That was my favourite comment out of all that you left on my last post, and trust me, I loved and read them all. Yes. Man, have you been reading this blog for a long time. The first time I mentioned wee Meg (properly) was Jan 27th, 2004. She was 12. The second was May 4th, in a post entirely devoted to her. (In the name of soft warm merino, click on that link.) That little bundle of knitting energy, of cleverness of… Megan, that teeny girl wed on Monday, and she was not a child. I had been worried that she would be. That she would still seem too small to me. Too… young. I worried that I wouldn’t be able to see past being the mother of that girl to see the woman she’s so properly become.
I was able to do this, but only on her wedding day, in horrific waves of emotion – which means that for a McPhee woman, I was completely out of control. I was not too bad the evening before. We went out for a “last supper” just our little family, and her betrothed was noticeably and deliberately absent. We went to a stupid local restaurant we’ve been too a hundred times exactly because of that. We went there, and we ate what we always did, and laughed about what we always do, and then we went home and had champagne in the backyard, and I was fragile, but okay. I went to bed, and the sisters stayed up and drank bubbly in the backyard and were sweet to each other and I don’t know what they said, and I don’t care. I fell asleep to their laughter, trickling in my window like bells.
The next morning, it was over. I woke up early and came downstairs and drank coffee, and wrote a post to you, and waited for the girls to wake up, and then they did, and the morning was… perfect. There was nail polish crisis* and then I tried to make Meg’s bouquet and there wasn’t enough greens and Amanda drove me to get more and… even that was perfect. We cooked the food for the reception, we tied the bouquet with ribbon. We chimed in on which tie Ken should wear. What lipsticks for the sisters… Right before we left, Megan sat herself down, took a few minutes, and embroidered her wedding date on the hem of the underskirt of her dress. In blue.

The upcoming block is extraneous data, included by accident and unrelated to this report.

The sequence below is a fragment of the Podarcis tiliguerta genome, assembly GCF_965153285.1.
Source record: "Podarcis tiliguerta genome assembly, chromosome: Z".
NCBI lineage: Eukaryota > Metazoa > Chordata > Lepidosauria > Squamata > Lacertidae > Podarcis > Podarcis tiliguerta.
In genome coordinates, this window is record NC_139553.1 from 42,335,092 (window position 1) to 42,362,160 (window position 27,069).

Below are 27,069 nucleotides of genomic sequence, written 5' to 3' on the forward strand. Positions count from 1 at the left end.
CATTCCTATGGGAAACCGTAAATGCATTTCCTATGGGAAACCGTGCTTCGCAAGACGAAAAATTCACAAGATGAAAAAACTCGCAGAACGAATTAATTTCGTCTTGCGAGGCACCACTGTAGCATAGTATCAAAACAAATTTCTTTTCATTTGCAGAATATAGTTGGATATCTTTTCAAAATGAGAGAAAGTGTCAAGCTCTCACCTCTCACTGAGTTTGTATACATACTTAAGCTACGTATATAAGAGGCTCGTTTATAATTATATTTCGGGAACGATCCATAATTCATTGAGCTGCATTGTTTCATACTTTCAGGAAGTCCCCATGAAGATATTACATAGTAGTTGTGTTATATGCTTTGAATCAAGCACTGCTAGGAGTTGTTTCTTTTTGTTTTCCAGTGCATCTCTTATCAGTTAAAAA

I don’t know what it was about that. It was, so much a lesson of her youth. A lesson about handwork and the value of it and what it means to wield a needle and my wee girl thought that up herself, and sat there in the sunshine, needle in hand, and it felt like something I gave her, but maybe it wasn’t.
That morning was a poem. It was everything this family was good at… and then we got in the car and went to my mum’s and kept on rolling. My sister was there and my Mum and my aunt and Joe shined his shoes and everyone got their hair done (even me which is why I look weird but good in all the pictures) and we were tight. We were generous with each other. I love us best when we are like this. All of us. Our family works beautifully when we are all present.
When we were all ready, I was going to go, to get in a cab and take Joe and Ken and go to the restaurant (did I mention Meg was married in the restaurant my sister owns? Perfect.) and I had a bag and a camera and a thousand details, and then Meg asked me if I would come up, and put her in her dress. Blog, I swear everything was fine until then. At the risk of being overly intimate, I went upstairs, and my sweet daughter stepped out of her jeans and her tee shirt, and she stood there, naked and perfect, and moved from one space to the other, and I held her wedding dress out, and she stepped into it. I don’t mind telling you, as she stepped in, and I held it up, and it slipped up over her hips and into her form, and as I slid the zipper up over herself… it ended. I wept. I took the shawl I had made her and placed it round her shoulders, and I kissed her, and fled cowardly to the kitchen.